It’s worth noting delayed-onset muscle soreness isn’t unique to Pilates, any physical activity can result in a feeling of soreness and is especially likely when working muscles that aren’t normally used, working muscles harder the usual or working them differently (for example a challenging position they wouldn’t naturally be in).
If you did a morning Pilates class this delay means you will likely feel fine for the rest of the day, but might start to feel something later that evening. When you wake up the next day, this sensation could develop into a very sore feeling, or feeling stiff as you wake up and move around.
Where you’ll feel sore depends on which muscles you’ve worked. Let me give you a recent example I had with a client, she does an outdoor boot camp class in addition to seeing me for Pilates. During one of these boot camp class she did a lot of squats and the following day she struggled with getting up and down the stairs!
The good news? DOMS doesn’t last forever! In fact, most people experience some degree of recovery within 48-72 hours. The bad news? It can be uncomfortable for several days or even weeks if you’re not careful about how you treat yourself during this time.
Is it bad if I don’t feel sore after a workout?
If you’re new to Pilates, or any sort of exercise, you might be dreading the expected feeling of soreness after a session and then wonder why you feel fine.
Sore muscles are not usually felt directly after a workout. There is usually a delay which results in feeling soreness the following day.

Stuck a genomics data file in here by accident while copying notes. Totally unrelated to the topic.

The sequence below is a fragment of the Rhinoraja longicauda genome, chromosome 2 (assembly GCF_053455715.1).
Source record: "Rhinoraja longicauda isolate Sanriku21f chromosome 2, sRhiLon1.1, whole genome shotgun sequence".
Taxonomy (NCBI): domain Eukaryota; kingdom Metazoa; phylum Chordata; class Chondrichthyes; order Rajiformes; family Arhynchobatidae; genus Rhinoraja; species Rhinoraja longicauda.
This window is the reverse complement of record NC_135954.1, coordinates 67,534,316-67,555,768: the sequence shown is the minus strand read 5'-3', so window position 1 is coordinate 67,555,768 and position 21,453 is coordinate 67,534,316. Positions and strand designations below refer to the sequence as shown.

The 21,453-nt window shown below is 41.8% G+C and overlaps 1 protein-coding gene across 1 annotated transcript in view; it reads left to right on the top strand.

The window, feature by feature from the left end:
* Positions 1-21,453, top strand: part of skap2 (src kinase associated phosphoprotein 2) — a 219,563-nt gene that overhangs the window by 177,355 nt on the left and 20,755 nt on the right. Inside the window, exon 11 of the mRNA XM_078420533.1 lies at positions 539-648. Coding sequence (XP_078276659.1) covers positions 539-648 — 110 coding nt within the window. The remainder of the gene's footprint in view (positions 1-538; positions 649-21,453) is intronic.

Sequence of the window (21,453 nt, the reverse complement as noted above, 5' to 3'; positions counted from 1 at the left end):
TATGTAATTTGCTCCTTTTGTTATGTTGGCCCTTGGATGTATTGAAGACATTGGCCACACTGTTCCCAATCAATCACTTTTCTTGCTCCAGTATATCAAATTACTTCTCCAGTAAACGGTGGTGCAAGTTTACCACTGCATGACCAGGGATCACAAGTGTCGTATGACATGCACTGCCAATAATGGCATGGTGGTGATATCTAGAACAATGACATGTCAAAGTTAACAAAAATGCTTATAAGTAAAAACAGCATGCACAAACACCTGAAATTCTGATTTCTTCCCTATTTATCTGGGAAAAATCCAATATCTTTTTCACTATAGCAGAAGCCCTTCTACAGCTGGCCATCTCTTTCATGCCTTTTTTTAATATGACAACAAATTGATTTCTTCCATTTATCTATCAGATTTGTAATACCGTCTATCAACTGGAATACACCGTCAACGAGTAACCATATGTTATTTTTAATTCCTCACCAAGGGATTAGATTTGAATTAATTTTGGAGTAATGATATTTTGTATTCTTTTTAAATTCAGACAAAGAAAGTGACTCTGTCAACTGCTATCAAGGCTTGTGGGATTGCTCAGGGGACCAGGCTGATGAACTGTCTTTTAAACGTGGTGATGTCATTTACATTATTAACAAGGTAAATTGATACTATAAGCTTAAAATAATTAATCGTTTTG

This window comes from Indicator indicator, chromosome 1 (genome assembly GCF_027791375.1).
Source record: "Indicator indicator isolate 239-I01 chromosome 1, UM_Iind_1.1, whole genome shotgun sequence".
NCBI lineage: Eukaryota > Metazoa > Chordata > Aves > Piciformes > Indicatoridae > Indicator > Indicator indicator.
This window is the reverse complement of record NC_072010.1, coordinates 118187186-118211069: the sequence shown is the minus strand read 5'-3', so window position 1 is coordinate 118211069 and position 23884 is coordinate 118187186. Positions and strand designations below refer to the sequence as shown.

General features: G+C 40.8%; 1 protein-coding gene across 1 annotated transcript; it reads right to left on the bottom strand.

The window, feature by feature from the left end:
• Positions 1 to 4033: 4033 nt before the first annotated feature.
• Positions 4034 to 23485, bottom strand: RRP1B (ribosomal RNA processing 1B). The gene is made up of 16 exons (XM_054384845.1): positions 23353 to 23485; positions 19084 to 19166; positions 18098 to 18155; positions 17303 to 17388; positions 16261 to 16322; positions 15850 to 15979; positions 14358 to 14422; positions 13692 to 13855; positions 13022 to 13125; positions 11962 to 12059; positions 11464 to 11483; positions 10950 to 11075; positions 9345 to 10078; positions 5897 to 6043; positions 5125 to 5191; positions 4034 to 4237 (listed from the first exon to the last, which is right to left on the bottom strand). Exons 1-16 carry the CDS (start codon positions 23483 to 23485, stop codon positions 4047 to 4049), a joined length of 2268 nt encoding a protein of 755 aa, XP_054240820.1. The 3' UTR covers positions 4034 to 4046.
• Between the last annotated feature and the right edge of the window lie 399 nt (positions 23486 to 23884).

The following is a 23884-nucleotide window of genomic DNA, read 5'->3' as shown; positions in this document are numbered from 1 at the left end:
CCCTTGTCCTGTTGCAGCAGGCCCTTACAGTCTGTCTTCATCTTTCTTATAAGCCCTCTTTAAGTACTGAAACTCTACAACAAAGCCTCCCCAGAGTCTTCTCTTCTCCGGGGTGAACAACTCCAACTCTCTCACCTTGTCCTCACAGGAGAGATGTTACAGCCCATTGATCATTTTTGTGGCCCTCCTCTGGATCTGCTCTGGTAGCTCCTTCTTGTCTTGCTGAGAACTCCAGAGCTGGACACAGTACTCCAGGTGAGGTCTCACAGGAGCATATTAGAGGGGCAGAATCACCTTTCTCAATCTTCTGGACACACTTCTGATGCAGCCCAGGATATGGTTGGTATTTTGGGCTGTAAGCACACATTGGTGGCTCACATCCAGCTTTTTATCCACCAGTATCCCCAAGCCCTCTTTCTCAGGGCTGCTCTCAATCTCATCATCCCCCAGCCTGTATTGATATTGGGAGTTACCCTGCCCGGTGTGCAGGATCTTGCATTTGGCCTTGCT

Typically, the day of your exercise routine will leave you feeling tired. This fatigue is normal and is caused by the increased energy demands placed upon your system. Your brain needs more oxygen than usual to keep pace with the additional work done by your heart and lungs.
Fatigue also occurs due to the release of hormones such as cortisol and adrenaline. These hormones help prepare your body for action. They increase blood flow to active tissues and cause other changes necessary for optimal performance. The following day, you might feel muscle stiffness, a loss of muscle strength, and a reduced range of movement.
If you don’t feel tired or sore it is likely the exercise programme you are undertaking doesn’t contain enough strenuous exercise to challenge your muscles. If the muscle fibres aren’t challenged to the point of breaking there won’t be any muscle repair which means there won’t be any soreness.
Can I do Pilates with sore muscles?